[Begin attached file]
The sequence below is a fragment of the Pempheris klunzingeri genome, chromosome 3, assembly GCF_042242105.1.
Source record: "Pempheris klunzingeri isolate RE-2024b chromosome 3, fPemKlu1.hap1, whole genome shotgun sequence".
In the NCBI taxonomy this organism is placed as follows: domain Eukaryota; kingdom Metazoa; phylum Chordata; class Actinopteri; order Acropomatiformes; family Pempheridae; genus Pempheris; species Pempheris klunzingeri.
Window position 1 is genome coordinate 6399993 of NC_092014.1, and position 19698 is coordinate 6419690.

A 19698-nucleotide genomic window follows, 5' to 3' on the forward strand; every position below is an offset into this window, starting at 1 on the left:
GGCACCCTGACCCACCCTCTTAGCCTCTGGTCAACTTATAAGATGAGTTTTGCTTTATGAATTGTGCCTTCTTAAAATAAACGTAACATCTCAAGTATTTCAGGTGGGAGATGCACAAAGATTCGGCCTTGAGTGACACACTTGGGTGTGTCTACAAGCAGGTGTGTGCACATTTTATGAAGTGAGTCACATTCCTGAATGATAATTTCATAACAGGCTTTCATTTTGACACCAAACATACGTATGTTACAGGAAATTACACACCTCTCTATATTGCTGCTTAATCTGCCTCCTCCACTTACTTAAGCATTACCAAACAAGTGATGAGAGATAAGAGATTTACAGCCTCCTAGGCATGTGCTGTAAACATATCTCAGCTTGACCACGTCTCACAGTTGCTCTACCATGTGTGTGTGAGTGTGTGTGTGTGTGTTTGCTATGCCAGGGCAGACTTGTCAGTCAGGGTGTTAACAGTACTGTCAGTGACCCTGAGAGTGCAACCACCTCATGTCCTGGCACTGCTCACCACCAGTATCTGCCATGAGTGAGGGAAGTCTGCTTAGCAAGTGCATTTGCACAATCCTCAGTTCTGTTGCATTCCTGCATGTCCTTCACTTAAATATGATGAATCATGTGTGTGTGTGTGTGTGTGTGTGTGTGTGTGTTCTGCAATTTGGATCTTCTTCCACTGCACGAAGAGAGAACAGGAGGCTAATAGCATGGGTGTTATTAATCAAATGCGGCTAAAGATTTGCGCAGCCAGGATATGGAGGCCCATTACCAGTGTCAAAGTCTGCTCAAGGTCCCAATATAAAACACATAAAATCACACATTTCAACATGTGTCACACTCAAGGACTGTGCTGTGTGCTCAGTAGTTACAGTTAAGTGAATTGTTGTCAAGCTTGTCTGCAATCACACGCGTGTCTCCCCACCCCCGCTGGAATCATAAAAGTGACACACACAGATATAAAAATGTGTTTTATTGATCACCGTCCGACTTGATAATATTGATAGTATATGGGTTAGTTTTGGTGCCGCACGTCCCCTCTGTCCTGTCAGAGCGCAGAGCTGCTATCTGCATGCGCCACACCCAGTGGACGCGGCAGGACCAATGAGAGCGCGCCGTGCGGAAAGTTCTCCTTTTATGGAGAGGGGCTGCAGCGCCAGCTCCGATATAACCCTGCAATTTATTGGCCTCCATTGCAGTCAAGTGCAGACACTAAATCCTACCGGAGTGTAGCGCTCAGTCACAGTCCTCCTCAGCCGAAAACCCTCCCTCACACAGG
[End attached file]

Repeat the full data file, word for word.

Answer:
The sequence below is a fragment of the Pempheris klunzingeri genome, chromosome 3, assembly GCF_042242105.1.
Source record: "Pempheris klunzingeri isolate RE-2024b chromosome 3, fPemKlu1.hap1, whole genome shotgun sequence".
In the NCBI taxonomy this organism is placed as follows: domain Eukaryota; kingdom Metazoa; phylum Chordata; class Actinopteri; order Acropomatiformes; family Pempheridae; genus Pempheris; species Pempheris klunzingeri.
Window position 1 is genome coordinate 6399993 of NC_092014.1, and position 19698 is coordinate 6419690.

A 19698-nucleotide genomic window follows, 5' to 3' on the forward strand; every position below is an offset into this window, starting at 1 on the left:
GGCACCCTGACCCACCCTCTTAGCCTCTGGTCAACTTATAAGATGAGTTTTGCTTTATGAATTGTGCCTTCTTAAAATAAACGTAACATCTCAAGTATTTCAGGTGGGAGATGCACAAAGATTCGGCCTTGAGTGACACACTTGGGTGTGTCTACAAGCAGGTGTGTGCACATTTTATGAAGTGAGTCACATTCCTGAATGATAATTTCATAACAGGCTTTCATTTTGACACCAAACATACGTATGTTACAGGAAATTACACACCTCTCTATATTGCTGCTTAATCTGCCTCCTCCACTTACTTAAGCATTACCAAACAAGTGATGAGAGATAAGAGATTTACAGCCTCCTAGGCATGTGCTGTAAACATATCTCAGCTTGACCACGTCTCACAGTTGCTCTACCATGTGTGTGTGAGTGTGTGTGTGTGTGTTTGCTATGCCAGGGCAGACTTGTCAGTCAGGGTGTTAACAGTACTGTCAGTGACCCTGAGAGTGCAACCACCTCATGTCCTGGCACTGCTCACCACCAGTATCTGCCATGAGTGAGGGAAGTCTGCTTAGCAAGTGCATTTGCACAATCCTCAGTTCTGTTGCATTCCTGCATGTCCTTCACTTAAATATGATGAATCATGTGTGTGTGTGTGTGTGTGTGTGTGTGTGTGTTCTGCAATTTGGATCTTCTTCCACTGCACGAAGAGAGAACAGGAGGCTAATAGCATGGGTGTTATTAATCAAATGCGGCTAAAGATTTGCGCAGCCAGGATATGGAGGCCCATTACCAGTGTCAAAGTCTGCTCAAGGTCCCAATATAAAACACATAAAATCACACATTTCAACATGTGTCACACTCAAGGACTGTGCTGTGTGCTCAGTAGTTACAGTTAAGTGAATTGTTGTCAAGCTTGTCTGCAATCACACGCGTGTCTCCCCACCCCCGCTGGAATCATAAAAGTGACACACACAGATATAAAAATGTGTTTTATTGATCACCGTCCGACTTGATAATATTGATAGTATATGGGTTAGTTTTGGTGCCGCACGTCCCCTCTGTCCTGTCAGAGCGCAGAGCTGCTATCTGCATGCGCCACACCCAGTGGACGCGGCAGGACCAATGAGAGCGCGCCGTGCGGAAAGTTCTCCTTTTATGGAGAGGGGCTGCAGCGCCAGCTCCGATATAACCCTGCAATTTATTGGCCTCCATTGCAGTCAAGTGCAGACACTAAATCCTACCGGAGTGTAGCGCTCAGTCACAGTCCTCCTCAGCCGAAAACCCTCCCTCACACAGG